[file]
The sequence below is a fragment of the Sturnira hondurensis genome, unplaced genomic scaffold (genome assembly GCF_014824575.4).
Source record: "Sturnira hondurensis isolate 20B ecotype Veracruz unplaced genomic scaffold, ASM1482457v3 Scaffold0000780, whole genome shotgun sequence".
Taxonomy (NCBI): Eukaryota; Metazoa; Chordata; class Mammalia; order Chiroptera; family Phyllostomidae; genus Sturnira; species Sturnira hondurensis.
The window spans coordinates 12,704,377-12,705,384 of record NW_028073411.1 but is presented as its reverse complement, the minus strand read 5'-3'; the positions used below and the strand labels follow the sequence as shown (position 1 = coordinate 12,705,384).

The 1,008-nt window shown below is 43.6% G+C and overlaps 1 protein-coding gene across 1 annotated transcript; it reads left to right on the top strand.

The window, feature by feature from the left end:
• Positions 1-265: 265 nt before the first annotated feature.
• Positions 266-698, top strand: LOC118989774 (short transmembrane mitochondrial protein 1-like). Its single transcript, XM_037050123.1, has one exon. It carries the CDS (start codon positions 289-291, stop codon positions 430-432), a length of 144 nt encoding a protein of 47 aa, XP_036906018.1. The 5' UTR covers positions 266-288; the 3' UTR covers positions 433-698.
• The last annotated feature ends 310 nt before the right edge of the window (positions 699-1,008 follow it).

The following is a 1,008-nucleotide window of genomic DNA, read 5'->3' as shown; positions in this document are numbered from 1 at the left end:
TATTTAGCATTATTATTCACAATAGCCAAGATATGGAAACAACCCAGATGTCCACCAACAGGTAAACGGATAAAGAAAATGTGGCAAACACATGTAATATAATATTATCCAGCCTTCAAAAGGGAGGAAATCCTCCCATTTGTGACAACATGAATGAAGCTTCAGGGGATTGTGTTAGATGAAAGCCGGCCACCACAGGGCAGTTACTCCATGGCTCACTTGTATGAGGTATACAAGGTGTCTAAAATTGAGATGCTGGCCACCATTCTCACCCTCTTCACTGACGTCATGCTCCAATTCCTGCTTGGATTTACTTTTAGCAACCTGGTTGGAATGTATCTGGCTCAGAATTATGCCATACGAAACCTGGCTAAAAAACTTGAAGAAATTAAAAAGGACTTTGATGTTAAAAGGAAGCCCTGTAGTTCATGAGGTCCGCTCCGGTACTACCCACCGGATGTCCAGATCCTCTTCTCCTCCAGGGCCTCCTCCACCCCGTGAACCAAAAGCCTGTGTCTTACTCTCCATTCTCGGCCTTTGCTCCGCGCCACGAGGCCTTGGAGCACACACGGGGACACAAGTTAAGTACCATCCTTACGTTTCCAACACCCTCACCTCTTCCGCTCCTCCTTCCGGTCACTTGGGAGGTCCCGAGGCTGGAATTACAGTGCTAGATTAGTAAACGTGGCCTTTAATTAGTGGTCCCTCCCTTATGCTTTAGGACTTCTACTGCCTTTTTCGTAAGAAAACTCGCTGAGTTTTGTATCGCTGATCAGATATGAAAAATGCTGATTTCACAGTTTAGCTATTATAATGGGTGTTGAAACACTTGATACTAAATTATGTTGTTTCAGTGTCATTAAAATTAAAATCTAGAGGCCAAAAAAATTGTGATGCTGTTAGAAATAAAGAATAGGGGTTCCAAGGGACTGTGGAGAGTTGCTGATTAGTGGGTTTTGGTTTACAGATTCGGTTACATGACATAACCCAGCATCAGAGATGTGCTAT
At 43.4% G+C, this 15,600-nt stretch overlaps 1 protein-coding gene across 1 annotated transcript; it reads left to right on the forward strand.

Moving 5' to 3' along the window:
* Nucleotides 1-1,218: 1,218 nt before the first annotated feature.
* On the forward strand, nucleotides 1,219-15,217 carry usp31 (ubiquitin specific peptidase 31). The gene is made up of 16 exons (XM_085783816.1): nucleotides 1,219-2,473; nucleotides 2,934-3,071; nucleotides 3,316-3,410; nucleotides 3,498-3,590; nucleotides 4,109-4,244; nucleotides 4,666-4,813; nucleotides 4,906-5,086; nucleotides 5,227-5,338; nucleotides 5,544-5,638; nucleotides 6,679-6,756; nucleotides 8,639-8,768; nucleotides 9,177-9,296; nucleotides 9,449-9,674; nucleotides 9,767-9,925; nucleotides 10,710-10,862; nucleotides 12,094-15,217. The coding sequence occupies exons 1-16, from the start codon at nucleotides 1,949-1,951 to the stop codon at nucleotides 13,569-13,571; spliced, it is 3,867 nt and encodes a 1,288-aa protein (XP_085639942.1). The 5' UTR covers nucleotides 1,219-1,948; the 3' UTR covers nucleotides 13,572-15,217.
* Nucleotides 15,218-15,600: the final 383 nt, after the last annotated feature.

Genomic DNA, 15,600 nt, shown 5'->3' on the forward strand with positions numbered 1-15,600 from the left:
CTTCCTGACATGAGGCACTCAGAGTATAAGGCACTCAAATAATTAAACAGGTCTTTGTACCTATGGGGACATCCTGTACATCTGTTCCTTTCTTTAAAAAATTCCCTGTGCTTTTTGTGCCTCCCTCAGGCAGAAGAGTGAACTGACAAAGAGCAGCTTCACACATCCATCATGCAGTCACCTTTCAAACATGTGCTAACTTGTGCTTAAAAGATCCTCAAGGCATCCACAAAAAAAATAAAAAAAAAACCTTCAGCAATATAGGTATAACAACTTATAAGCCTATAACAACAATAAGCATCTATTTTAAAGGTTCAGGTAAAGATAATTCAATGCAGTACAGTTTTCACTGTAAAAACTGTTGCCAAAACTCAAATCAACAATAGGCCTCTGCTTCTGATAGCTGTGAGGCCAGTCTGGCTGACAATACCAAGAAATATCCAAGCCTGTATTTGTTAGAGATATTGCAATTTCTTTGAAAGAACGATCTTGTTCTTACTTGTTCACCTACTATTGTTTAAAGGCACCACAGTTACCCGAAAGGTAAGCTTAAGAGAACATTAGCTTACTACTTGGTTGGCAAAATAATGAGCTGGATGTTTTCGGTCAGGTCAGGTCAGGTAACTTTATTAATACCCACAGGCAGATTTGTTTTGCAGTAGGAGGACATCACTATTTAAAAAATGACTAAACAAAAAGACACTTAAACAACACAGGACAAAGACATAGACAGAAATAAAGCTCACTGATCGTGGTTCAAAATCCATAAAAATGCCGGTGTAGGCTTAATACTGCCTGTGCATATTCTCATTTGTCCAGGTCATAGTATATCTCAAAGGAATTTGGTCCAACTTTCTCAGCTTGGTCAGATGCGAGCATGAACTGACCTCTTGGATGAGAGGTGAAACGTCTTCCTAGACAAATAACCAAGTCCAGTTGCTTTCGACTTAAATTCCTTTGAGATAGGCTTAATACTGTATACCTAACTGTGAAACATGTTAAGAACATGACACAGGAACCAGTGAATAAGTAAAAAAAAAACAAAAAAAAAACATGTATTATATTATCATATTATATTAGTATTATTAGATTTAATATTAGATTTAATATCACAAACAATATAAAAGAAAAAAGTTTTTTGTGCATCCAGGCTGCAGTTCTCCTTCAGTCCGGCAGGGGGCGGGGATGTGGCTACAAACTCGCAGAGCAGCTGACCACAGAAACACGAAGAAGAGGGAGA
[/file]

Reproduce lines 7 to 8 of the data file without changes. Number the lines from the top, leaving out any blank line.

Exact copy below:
• Positions 1-265: 265 nt before the first annotated feature.
• Positions 266-698, top strand: LOC118989774 (short transmembrane mitochondrial protein 1-like). Its single transcript, XM_037050123.1, has one exon. It carries the CDS (start codon positions 289-291, stop codon positions 430-432), a length of 144 nt encoding a protein of 47 aa, XP_036906018.1. The 5' UTR covers positions 266-288; the 3' UTR covers positions 433-698.